For #Stage4Lifer, Hear My Voice Volunteer Katy McRae reflects on her journey from diagnosis with metastatic breast cancer to the present.
It happened on a normal afternoon in mid-August 2009, when I got a call at work from my oncologist’s office. The call was to inform me that my blood results from a regular check-up were suspicious and might indicate a return of the breast cancer that had plagued me 4 1/2 years earlier. I groped for a chair while trying to assimilate what the person on the other end of the phone told me. I tried to suppress the sensation of dread that overpowered my body.
I listened in disbelief but understood what I had to do. I had my orders: undergo a PET scan to establish if I had had a recurrence. Within a few days I had a call from my oncologist to confirm that I had, indeed, metastatic breast cancer (MBC) in my bones.
My immediate reaction was one of power, “OK, how do I cure this? What do we need to do? Should I have a bone marrow transplant?” My doctor repeated on three occasions, while I babbled on, that MBC is an incurable disease.
I was completed horrified and deflated and realized with mounting dread that my life from this moment would never again be the same. Deep in my being I realized that this was always a possibility (About 20% to 30% of people first diagnosed with early-stage breast cancer will develop metastatic disease) but I made a conscious decision after my primary cancer treatment not to dwell on that fact.
I am a pro-active person so the idea of not being able to “cure/fight” this disease was harrowing to contemplate. I felt isolated in my misery and it wasn’t until I talked with an LBBC Breast Cancer Helpline Volunteer that I saw a glimmer of hope for my future. I realized that, even though I would never again be cancer-free, I might be able to have some time to still enjoy life.
Through the 2016 Hear My Voice: Metastatic Breast Cancer Outreach Volunteer Program, I have met some powerful women (and one man) who suffer from MBC and they are truly inspiring to the newly-diagnosed.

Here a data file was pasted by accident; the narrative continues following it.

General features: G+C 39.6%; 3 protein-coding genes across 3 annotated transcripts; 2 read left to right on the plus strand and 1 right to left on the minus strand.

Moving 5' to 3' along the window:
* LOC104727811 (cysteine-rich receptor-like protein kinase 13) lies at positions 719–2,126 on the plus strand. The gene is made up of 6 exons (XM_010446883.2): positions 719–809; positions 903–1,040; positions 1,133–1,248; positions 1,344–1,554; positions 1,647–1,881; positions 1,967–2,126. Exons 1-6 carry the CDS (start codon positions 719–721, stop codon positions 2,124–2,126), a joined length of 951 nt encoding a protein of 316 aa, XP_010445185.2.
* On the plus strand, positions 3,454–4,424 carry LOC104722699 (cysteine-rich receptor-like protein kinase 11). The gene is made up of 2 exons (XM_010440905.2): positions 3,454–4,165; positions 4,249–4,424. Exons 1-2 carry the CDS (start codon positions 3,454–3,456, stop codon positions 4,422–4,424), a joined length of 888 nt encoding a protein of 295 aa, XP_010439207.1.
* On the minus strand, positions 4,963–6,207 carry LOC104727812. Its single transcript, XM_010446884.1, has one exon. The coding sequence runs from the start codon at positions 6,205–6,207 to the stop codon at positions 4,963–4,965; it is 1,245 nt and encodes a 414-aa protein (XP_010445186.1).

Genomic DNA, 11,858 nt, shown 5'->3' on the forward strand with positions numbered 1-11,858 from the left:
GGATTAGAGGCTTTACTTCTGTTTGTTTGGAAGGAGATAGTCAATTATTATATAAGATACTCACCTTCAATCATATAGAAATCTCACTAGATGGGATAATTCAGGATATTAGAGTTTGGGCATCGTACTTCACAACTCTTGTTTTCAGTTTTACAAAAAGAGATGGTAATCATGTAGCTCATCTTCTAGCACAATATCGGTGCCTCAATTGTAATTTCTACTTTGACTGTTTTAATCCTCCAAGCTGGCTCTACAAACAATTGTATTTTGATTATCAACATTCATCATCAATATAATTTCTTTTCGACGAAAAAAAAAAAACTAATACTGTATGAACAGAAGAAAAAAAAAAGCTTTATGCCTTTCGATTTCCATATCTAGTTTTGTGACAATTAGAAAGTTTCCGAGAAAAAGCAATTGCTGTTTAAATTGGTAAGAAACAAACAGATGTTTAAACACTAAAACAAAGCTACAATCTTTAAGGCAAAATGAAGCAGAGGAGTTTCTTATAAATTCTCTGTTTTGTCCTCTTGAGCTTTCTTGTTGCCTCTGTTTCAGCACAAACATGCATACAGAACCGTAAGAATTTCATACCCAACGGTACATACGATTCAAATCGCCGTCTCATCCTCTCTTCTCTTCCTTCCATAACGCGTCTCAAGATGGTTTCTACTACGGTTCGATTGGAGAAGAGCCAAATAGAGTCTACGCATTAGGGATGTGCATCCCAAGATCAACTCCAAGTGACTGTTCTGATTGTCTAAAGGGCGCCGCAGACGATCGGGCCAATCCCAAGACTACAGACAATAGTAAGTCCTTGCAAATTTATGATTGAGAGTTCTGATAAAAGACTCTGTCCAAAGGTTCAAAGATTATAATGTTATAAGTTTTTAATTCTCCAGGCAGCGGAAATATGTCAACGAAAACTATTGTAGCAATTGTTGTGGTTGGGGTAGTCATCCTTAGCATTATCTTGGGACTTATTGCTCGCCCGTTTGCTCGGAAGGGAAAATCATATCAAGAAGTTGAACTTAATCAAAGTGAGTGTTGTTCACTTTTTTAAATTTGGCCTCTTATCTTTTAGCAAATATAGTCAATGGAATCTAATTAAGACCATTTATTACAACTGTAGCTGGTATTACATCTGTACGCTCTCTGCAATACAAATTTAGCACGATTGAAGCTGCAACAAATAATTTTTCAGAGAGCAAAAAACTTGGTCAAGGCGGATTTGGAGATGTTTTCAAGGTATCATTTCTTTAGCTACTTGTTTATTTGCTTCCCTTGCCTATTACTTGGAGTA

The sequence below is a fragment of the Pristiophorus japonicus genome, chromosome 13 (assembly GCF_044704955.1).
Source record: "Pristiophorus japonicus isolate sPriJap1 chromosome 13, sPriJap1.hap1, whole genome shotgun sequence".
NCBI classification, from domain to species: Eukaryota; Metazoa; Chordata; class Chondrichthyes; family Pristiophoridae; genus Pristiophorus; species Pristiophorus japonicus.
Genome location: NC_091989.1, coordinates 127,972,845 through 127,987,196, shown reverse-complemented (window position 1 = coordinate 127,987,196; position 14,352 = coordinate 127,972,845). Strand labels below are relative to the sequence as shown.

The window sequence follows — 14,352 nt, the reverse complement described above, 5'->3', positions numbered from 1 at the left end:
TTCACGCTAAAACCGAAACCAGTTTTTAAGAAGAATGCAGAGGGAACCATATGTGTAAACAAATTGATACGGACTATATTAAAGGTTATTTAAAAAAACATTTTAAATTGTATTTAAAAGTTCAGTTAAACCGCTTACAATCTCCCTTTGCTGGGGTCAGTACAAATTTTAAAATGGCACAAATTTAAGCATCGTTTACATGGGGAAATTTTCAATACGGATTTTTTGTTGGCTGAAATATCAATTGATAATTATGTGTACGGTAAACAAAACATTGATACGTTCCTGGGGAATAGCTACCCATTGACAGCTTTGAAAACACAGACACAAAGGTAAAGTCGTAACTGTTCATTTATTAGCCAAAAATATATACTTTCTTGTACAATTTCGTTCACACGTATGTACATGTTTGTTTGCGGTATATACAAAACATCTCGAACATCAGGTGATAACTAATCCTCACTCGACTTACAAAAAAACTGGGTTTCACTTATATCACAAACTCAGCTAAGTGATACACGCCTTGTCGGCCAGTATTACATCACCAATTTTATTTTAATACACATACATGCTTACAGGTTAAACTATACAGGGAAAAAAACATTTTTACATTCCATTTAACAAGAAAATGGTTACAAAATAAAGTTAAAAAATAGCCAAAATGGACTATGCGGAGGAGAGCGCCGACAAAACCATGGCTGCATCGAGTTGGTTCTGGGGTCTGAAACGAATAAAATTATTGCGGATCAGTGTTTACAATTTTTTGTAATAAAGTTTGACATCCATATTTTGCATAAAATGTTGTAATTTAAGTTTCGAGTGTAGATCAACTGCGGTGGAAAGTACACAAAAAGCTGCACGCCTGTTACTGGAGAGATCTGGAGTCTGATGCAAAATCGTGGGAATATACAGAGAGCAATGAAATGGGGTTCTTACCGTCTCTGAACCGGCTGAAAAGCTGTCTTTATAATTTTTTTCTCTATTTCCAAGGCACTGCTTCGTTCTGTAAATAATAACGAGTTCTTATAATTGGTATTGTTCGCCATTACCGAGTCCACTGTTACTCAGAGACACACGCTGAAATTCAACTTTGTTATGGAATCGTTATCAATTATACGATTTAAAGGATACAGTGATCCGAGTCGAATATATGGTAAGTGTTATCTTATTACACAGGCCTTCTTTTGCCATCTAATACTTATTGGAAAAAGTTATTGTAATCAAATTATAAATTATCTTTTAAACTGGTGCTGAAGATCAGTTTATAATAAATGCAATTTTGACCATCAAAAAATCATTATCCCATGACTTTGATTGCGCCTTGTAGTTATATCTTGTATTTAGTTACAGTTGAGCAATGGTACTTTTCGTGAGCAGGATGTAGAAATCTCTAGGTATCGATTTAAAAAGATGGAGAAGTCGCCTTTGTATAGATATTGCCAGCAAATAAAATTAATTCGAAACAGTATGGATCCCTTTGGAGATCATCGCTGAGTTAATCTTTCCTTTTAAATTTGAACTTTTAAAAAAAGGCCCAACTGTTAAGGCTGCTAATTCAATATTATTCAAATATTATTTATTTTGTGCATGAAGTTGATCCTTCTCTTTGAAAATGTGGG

Over the course of the following months I tried to reconcile my idea of what life had been to how it was going to be, and knew that for me to be happy I had to rely solely on my own resources. This was something that only I could do. The best medical care was available to me and that was a first and crucial fact that was apparent – my body would be taken care of; my spirit would be mine to manage.
Being diagnosed with MBC is like being thrown overseas to a country whose language you do not speak.I quickly learned that for my survival and some sense of ownership of my own body I would need to educate myself in the language and science of this hostile place. I relied, of course, on my oncologist’s advice but I also did my own research.
I had originally been ER/PR-positive when diagnosed with early-stage breast cancer in 2005 but I did not respond well to the aromatase inhibitor treatment that I was on in the beginning of my treatment with MBC. I chose to have a bone biopsy and learned that I was in fact HER2-positive – a curse and a blessing. A curse because it is a very aggressive cancer and a blessing because in recent years, there has been much progress in developing great targeted therapies that are quite successful in slowing the progression of this type of cancer.
I developed a strategy over time that has worked well for me. I can say that I am truly happy and enjoying life. I changed how I look at life. I don’t do the “what if, why me?” thing. It is what it is; the world owes me nothing and thinking that it does creates only self-pity and negativity, so I don’t go there. I have learned to actively change my train of thought when the dream of a cancer-free existence floats into my brain. The big picture has been replaced by being in, and relishing, the present moment.
I have been to my children’s weddings and multiple graduations. I have enjoyed since my diagnosis seven Christmases, birthdays, hundreds of beautiful walks, visits to see my family and friends, and all the wonderful events that are a part of everyday life. At some point in the acceptance of my new reality I sensed that cancer now lives with ME, whereas, in the early days, I lived with IT.
I feel truly blessed to have had the gift of the last few years. I am beyond the “average” survival time for MBC and feel that I am exactly where I am supposed to be, that I am somehow “connected”. Life is good!!!
You heard Katy’s voice. Raise yours! Join the #Stage4Lifer campaign.
Katy McRae has lived and worked in many countries, including Ireland, England, Saudi Arabia, Germany and the United States. She and her husband Steve began their last relocation 8 years ago, when they came from Germany to live in Frederick, Maryland. Her favorite things to do are hosting her kids (anytime, anywhere), crafting (especially knitting and felting), being outside (walking or cycling), reading, traveling, raising awareness and funding for MBC, and debating (“Anyone, any time, over anything – I’m Irish!” Katy says.)